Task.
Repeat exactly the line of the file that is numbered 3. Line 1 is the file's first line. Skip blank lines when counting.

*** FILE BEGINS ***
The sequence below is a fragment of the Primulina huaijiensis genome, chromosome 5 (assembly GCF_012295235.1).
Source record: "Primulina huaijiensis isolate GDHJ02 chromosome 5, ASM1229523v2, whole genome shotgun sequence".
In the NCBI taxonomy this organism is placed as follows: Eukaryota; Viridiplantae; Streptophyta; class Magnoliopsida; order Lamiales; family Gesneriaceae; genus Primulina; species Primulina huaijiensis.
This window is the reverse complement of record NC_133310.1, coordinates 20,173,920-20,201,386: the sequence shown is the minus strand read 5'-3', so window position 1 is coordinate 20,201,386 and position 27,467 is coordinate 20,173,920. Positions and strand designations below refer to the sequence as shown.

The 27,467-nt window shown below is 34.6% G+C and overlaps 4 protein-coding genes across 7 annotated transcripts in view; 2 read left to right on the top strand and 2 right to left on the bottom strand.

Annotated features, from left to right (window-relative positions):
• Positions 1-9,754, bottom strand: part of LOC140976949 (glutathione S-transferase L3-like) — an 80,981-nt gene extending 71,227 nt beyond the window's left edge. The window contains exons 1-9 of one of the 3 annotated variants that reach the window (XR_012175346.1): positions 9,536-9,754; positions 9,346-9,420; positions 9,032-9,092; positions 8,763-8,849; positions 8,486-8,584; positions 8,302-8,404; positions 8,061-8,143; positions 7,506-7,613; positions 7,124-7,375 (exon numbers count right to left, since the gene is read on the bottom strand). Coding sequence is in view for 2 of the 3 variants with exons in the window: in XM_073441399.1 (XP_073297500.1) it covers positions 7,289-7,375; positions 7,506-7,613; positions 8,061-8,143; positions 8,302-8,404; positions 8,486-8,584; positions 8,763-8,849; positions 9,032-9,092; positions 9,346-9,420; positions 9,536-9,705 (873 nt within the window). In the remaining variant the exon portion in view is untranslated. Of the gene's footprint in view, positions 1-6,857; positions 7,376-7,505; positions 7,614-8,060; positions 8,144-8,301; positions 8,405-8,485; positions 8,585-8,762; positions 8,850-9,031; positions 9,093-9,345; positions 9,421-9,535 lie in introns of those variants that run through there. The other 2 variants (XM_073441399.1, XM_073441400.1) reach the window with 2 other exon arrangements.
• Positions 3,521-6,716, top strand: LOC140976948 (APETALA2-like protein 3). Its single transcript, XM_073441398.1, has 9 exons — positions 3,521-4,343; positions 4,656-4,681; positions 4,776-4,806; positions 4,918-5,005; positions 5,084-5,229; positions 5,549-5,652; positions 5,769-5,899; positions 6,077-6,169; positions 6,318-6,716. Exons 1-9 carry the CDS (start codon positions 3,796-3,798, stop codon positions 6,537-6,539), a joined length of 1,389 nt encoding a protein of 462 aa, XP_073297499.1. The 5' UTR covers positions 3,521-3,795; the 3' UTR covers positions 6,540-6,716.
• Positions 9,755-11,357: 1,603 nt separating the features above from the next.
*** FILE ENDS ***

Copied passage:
In the NCBI taxonomy this organism is placed as follows: Eukaryota; Viridiplantae; Streptophyta; class Magnoliopsida; order Lamiales; family Gesneriaceae; genus Primulina; species Primulina huaijiensis.